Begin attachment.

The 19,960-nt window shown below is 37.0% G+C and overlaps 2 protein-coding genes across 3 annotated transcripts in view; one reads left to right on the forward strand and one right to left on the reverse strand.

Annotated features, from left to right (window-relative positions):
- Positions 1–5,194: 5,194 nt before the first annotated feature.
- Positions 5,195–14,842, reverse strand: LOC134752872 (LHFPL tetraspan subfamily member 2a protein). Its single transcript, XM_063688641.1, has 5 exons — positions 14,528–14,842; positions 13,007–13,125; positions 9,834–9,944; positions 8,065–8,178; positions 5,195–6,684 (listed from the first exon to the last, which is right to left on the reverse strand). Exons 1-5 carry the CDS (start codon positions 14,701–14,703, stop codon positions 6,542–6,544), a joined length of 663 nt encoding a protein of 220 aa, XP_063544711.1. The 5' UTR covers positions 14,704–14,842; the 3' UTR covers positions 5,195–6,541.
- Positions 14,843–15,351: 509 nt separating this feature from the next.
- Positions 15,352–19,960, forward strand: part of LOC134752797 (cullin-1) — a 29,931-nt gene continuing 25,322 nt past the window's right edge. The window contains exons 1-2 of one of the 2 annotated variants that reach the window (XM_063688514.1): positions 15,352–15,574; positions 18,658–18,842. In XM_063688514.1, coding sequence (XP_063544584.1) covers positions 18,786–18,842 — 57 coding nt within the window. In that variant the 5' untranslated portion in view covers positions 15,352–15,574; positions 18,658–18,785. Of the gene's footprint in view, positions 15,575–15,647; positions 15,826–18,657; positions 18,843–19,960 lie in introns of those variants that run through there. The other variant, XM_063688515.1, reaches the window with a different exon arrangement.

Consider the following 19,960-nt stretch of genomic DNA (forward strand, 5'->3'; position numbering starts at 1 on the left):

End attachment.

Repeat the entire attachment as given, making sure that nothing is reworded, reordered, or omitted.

The 19,960-nt window shown below is 37.0% G+C and overlaps 2 protein-coding genes across 3 annotated transcripts in view; one reads left to right on the forward strand and one right to left on the reverse strand.

Annotated features, from left to right (window-relative positions):
- Positions 1–5,194: 5,194 nt before the first annotated feature.
- Positions 5,195–14,842, reverse strand: LOC134752872 (LHFPL tetraspan subfamily member 2a protein). Its single transcript, XM_063688641.1, has 5 exons — positions 14,528–14,842; positions 13,007–13,125; positions 9,834–9,944; positions 8,065–8,178; positions 5,195–6,684 (listed from the first exon to the last, which is right to left on the reverse strand). Exons 1-5 carry the CDS (start codon positions 14,701–14,703, stop codon positions 6,542–6,544), a joined length of 663 nt encoding a protein of 220 aa, XP_063544711.1. The 5' UTR covers positions 14,704–14,842; the 3' UTR covers positions 5,195–6,541.
- Positions 14,843–15,351: 509 nt separating this feature from the next.
- Positions 15,352–19,960, forward strand: part of LOC134752797 (cullin-1) — a 29,931-nt gene continuing 25,322 nt past the window's right edge. The window contains exons 1-2 of one of the 2 annotated variants that reach the window (XM_063688514.1): positions 15,352–15,574; positions 18,658–18,842. In XM_063688514.1, coding sequence (XP_063544584.1) covers positions 18,786–18,842 — 57 coding nt within the window. In that variant the 5' untranslated portion in view covers positions 15,352–15,574; positions 18,658–18,785. Of the gene's footprint in view, positions 15,575–15,647; positions 15,826–18,657; positions 18,843–19,960 lie in introns of those variants that run through there. The other variant, XM_063688515.1, reaches the window with a different exon arrangement.

Consider the following 19,960-nt stretch of genomic DNA (forward strand, 5'->3'; position numbering starts at 1 on the left):